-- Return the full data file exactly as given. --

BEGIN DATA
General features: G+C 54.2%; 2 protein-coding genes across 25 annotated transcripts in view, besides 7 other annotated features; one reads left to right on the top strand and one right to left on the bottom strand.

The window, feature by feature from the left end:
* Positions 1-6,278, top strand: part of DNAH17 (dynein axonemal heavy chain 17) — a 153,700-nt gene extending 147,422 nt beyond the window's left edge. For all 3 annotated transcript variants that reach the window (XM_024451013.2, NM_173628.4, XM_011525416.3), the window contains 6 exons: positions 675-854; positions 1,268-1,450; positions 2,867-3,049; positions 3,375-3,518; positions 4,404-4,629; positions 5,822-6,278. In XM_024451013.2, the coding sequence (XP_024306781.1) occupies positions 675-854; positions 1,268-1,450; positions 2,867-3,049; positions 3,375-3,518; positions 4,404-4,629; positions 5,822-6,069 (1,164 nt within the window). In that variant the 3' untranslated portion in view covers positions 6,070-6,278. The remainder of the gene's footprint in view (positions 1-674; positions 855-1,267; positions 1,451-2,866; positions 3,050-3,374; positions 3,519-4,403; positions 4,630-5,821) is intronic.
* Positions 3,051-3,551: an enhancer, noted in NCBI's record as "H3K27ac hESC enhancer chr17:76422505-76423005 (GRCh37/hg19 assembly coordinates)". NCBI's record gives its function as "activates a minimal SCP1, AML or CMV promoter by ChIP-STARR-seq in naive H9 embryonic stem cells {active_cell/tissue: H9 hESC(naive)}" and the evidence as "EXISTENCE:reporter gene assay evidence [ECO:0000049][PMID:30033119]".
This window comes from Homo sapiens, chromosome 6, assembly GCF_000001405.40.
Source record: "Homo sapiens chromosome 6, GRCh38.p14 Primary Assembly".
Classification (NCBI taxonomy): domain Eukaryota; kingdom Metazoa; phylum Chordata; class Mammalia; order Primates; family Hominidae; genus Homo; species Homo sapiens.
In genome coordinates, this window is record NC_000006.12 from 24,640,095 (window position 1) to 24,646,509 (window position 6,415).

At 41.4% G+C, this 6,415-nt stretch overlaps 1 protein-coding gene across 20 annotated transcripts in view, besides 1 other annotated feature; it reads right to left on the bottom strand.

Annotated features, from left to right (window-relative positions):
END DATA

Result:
General features: G+C 54.2%; 2 protein-coding genes across 25 annotated transcripts in view, besides 7 other annotated features; one reads left to right on the top strand and one right to left on the bottom strand.

The window, feature by feature from the left end:
* Positions 1-6,278, top strand: part of DNAH17 (dynein axonemal heavy chain 17) — a 153,700-nt gene extending 147,422 nt beyond the window's left edge. For all 3 annotated transcript variants that reach the window (XM_024451013.2, NM_173628.4, XM_011525416.3), the window contains 6 exons: positions 675-854; positions 1,268-1,450; positions 2,867-3,049; positions 3,375-3,518; positions 4,404-4,629; positions 5,822-6,278. In XM_024451013.2, the coding sequence (XP_024306781.1) occupies positions 675-854; positions 1,268-1,450; positions 2,867-3,049; positions 3,375-3,518; positions 4,404-4,629; positions 5,822-6,069 (1,164 nt within the window). In that variant the 3' untranslated portion in view covers positions 6,070-6,278. The remainder of the gene's footprint in view (positions 1-674; positions 855-1,267; positions 1,451-2,866; positions 3,050-3,374; positions 3,519-4,403; positions 4,630-5,821) is intronic.
* Positions 3,051-3,551: an enhancer, noted in NCBI's record as "H3K27ac hESC enhancer chr17:76422505-76423005 (GRCh37/hg19 assembly coordinates)". NCBI's record gives its function as "activates a minimal SCP1, AML or CMV promoter by ChIP-STARR-seq in naive H9 embryonic stem cells {active_cell/tissue: H9 hESC(naive)}" and the evidence as "EXISTENCE:reporter gene assay evidence [ECO:0000049][PMID:30033119]".
This window comes from Homo sapiens, chromosome 6, assembly GCF_000001405.40.
Source record: "Homo sapiens chromosome 6, GRCh38.p14 Primary Assembly".
Classification (NCBI taxonomy): domain Eukaryota; kingdom Metazoa; phylum Chordata; class Mammalia; order Primates; family Hominidae; genus Homo; species Homo sapiens.
In genome coordinates, this window is record NC_000006.12 from 24,640,095 (window position 1) to 24,646,509 (window position 6,415).

At 41.4% G+C, this 6,415-nt stretch overlaps 1 protein-coding gene across 20 annotated transcripts in view, besides 1 other annotated feature; it reads right to left on the bottom strand.

Annotated features, from left to right (window-relative positions):